Customers participate in control by setting policies, including the governance structure of the cooperative. These policies are embedded in the bylaws of the organization, which include 1) classes of membership and their qualifications, 2) the governance system, including the role and responsibilities of the board of directors and how they are elected, and 3) rules for certain
A number of dairy cooperatives manufacture cheese, butter and powdered milk. All sugar beets are processed through sugar beet cooperatives such as American Crystal Sugar. Nor-Pac processes vegetables into canned and frozen packages. Minnesota Soybean Processors crushes soybeans into co-products such as oil and meal and manufactures soy-diesel.
actions such as annual meetings, bylaw amendments, or dissolution. Members who are eligible to vote are called voting members. Membership in a cooperative implies that a customer has applied and been accepted by the board of directors as a member of the cooperative. Different cooperatives have different rules on membership but, in general,
Ace Hardware and True Value Hardware are WHOLESALING COOPERATIVES which are independently-owned hardware stores. They are able to negotiate better prices, purchase much larger volumes of hardware and related products, and distribute them to their members, who could not obtain these savings on their own. A number of fast-food restaurant franchise owners have formed purchasing cooperatives, including United Foodservice Purchasing Cooperative, which is owned by Yum! Brands franchise operators, and Independent Purchasing Co-operative, which is owned by Subway franchisees. Independent grocers have formed purchasing cooperatives such as Associated Wholesale Grocers and Wakefern Foods.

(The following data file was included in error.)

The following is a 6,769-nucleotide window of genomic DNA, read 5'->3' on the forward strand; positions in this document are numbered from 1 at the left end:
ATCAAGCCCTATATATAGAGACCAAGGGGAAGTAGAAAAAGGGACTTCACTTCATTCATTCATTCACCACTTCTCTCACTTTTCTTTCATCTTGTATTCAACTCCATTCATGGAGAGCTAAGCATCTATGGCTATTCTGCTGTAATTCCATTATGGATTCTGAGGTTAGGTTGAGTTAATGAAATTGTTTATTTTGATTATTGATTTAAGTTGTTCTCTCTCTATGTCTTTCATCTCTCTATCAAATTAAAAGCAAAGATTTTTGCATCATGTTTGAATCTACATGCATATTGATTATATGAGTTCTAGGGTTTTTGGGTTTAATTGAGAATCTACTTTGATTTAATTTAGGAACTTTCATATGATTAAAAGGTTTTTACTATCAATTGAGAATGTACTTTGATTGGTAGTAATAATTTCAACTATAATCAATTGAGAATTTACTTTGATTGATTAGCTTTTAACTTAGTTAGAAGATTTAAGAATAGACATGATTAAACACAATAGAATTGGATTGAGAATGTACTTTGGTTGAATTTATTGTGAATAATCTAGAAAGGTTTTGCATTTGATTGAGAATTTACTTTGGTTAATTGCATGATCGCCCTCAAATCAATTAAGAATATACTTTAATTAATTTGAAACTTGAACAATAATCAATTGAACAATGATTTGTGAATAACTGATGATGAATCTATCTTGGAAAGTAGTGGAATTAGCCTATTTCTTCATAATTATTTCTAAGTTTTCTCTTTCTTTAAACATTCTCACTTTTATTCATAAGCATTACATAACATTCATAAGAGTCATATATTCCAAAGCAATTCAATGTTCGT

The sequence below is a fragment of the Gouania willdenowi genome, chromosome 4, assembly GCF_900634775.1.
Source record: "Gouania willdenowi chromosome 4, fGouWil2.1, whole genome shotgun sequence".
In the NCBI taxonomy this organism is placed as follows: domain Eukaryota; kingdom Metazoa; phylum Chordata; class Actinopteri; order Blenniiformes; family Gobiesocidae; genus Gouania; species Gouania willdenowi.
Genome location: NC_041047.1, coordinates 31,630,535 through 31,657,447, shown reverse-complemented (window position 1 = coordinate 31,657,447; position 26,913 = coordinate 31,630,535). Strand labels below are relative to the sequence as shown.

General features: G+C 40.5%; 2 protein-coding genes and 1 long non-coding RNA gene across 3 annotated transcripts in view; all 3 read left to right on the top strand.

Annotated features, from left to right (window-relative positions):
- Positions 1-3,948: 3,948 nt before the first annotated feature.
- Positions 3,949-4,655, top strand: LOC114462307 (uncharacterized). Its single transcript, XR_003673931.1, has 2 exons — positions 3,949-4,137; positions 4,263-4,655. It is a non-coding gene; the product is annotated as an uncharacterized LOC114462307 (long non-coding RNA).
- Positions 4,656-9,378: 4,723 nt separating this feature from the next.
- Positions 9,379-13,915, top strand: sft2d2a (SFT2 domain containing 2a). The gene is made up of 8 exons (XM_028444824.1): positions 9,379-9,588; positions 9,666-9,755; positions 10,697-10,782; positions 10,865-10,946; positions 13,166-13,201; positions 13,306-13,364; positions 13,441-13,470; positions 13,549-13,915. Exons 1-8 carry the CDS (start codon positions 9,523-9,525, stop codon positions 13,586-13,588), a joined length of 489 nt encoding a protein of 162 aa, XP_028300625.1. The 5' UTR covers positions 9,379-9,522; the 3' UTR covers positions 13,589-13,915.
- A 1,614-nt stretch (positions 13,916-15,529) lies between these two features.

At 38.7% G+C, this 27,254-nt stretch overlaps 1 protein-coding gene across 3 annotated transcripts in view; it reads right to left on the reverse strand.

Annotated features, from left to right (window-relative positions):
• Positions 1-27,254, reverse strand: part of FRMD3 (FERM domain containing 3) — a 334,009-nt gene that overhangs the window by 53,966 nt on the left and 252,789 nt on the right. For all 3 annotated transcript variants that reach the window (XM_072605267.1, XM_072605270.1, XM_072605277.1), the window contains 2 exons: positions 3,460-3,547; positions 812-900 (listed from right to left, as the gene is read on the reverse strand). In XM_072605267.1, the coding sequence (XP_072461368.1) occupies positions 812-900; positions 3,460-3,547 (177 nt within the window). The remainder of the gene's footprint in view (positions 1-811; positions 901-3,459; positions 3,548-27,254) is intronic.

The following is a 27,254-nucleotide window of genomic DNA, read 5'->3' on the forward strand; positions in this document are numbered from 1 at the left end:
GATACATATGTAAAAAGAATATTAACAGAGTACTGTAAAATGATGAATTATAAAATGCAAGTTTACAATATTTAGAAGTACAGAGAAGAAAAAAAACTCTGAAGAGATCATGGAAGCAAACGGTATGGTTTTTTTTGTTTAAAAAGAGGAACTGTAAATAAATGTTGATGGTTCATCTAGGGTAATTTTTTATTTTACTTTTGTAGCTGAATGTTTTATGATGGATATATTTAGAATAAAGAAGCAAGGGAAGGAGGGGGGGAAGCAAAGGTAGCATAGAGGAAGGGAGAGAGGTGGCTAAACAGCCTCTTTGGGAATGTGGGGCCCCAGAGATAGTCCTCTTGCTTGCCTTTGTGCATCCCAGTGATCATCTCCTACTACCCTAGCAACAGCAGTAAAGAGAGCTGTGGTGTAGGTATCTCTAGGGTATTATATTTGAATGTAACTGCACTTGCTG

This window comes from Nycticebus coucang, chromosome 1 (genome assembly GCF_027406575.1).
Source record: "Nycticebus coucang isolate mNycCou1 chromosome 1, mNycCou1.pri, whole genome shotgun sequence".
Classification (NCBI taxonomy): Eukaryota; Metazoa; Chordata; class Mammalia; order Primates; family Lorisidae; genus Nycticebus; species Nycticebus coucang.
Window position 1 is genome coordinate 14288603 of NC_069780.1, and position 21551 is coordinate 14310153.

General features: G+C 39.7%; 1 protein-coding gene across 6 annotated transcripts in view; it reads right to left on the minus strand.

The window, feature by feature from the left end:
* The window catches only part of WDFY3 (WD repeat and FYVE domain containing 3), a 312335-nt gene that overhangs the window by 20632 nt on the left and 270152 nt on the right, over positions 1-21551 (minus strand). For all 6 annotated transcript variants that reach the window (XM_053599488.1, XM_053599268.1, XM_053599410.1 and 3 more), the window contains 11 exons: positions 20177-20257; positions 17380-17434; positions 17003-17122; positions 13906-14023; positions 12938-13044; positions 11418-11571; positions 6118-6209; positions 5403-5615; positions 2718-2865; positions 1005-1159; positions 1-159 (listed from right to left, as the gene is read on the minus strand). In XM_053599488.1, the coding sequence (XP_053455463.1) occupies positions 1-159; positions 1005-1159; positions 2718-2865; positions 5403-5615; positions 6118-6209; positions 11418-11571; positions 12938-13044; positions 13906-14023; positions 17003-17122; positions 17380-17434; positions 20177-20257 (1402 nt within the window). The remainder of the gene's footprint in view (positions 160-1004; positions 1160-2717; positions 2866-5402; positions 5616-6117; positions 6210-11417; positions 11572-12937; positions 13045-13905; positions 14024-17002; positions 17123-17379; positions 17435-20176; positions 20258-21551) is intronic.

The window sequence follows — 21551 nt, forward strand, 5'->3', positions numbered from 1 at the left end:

cooperatives tend to have a low threshold on membership qualifications. In many cases, cooperatives use a one member, one vote principle, which is often called democratic control. Control is typically evidenced by the ownership of a share of common stock in the case of a stock cooperative, or by a certificate of membership in the case of membership or non-stock cooperatives. Cooperatives thus use a voting process to select directors for the board or make changes in their articles or bylaws; this differs from a non-cooperative corporation, which is based on investment ownership (as described in Chapter One).